"The surprising maturity of the crypto-rave crowd" The Economist wrote an article about how good the Ethereum parties were at DevCon

"The surprising maturity of the crypto-rave crowd" The Economist wrote an article about how good the Ethereum parties were at DevCon
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"The surprising maturity of the crypto-rave crowd" The Economist wrote an article about how good the Ethereum parties were at DevCon

What springs to mind when you hear the words “crypto rave in Colombia”? Perhaps an image of sweaty programmers swaying out of sync to thumping house music, some boorishly shouting over it to discuss the latest crypto-token they are flogging, their enthusiasm amplified by illicit substances. Given the crypto community’s penchant for spectacular hacks, rug-pulls and general calamity, something, somewhere is surely going dangerously awry. However the reality, as your columnist discovered on October 12th, is a little different.

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The rave—or “raave” as it was marketed to partygoers—she attended was thrown by Stani Kulechov, the founder of Aave, an open-source protocol through which people are able to lend or borrow various cryptocurrencies. The protocol is one of the more successful decentralised-finance (DeFi) applications. Mr Kulechov hails from Finland and the word “aave” is Finnish for “ghost”, which is the protocol’s logo.

He throws a chic party. The raave was held on the sidelines of Devcon, an annual conference hosted by the Ethereum Foundation, a non-profit organisation that brings together developers working on Ethereum, the second-most valuable blockchain. This year the conference was in Bogotá, the capital of Colombia. The party took place in a converted warehouse filled with plants to evoke a jungle theme. The bar served spicy mezcalitas. Veronika Fleyta, a British dj, manned the decks. The toilets worked. There were even taxis waiting outside to take tired raavers to bed.

Far from being rammed with nerds, the crowd was a mixed bunch. Attendees included a Colombian girl who had participated in a hackathon before the conference kicked off, a French programmer who was working on a method to distribute aid via Ethereum and a cheerful Mexican guy waiting in line for a raave t-shirt, emblazoned with a “friendly ghost” logo in headphones. None of them tried to shill tokens.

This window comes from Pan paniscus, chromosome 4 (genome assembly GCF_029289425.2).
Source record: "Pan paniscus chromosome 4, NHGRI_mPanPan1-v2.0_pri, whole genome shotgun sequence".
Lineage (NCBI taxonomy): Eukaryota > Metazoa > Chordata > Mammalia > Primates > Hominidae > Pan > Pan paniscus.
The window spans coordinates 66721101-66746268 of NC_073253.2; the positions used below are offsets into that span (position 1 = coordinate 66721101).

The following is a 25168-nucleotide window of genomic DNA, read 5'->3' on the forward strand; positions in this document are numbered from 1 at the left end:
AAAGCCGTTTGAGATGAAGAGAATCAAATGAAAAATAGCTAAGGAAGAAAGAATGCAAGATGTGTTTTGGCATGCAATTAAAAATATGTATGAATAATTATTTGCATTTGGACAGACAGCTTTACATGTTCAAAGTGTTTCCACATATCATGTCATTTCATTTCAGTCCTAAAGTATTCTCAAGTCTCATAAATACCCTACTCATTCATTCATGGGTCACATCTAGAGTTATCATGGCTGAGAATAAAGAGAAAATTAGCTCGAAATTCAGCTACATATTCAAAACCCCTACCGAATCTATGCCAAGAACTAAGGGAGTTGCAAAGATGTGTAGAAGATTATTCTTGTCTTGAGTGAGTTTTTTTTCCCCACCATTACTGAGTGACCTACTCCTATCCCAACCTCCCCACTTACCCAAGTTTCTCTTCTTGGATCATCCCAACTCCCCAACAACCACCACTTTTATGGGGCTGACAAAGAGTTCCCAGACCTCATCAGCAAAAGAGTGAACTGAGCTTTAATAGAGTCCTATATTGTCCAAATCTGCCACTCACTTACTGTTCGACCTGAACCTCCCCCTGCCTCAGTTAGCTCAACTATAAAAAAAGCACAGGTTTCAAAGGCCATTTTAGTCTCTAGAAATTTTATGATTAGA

It was a grown-up event—one which reflects a newfound maturity among a community more commonly known as anything but. Aave is a five-year-old company with a successful project it has spun off to be run by the community, through what is known as a “decentralised autonomous organisation” (or “dao”). Its founder is working on his next venture, a social-media protocol called “lens”, which will allow users to “own” their followers, taking them from one social-media application to the next, and thus switch apps without losing clout.

The party is not the only evidence crypto is a more mature industry now. Despite prices plunging into another so-called “crypto winter”, the market capitalisation of all tokens is still around $1trn, the same as in early 2020. Slumps no longer lead to questions about whether the end is nigh. At Devcon several firms announced that, despite the crash, they had raised capital from venture firms. UniSwap Labs, founded by the creator of UniSwap, another successful DeFi protocol, raised $165m at a $1.7bn valuation. Established venture-capital firms, like Andreessen Horowitz, which participated in the fundraising round, are sticking with crypto.

Perhaps this is a reflection of the fact that the tech is getting better, too. Devcon came on the heels of “the merge”, when Ethereum switched the mechanism by which it adds data to its blockchain. The change essentially eliminated Ethereum’s carbon footprint overnight. The next technological improvements are likely to increase the scale and reduce the cost of transactions, which should make Ethereum useful for more than just financial applications.

Still, it would be unwise to assume that a pocket of maturity reflects the entire crypto community. A few days before Devcon, during a visit to Miami, your columnist considered attending another crypto party—this one favoured by bitcoin bros. It would have been in a nightclub in Wynwood, a neighbourhood filled with pastel-coloured buildings and crypto firms. The area is home to the headquarters of Blockchain.com, a crypto-trading platform, and will soon host the American base of ftx, an exchange run by Sam Bankman-Fried, a well-known crypto billionaire. First, though, she checked it was a good idea with the crowd who had gathered for a weekly bitcoin brunch at a Haitian restaurant. “Erm...that is actually a strip club,” one of them sheepishly replied—a step too far, even for a journalist willing to brave a crypto rave.

Read more from Buttonwood, our columnist on financial markets: Can Britain escape the “moron risk premium”? (Oct 20th) Credit-default swaps are an unfairly maligned derivative (Oct 13th) The world’s most important financial market is not fit for purpose (Oct 6th)

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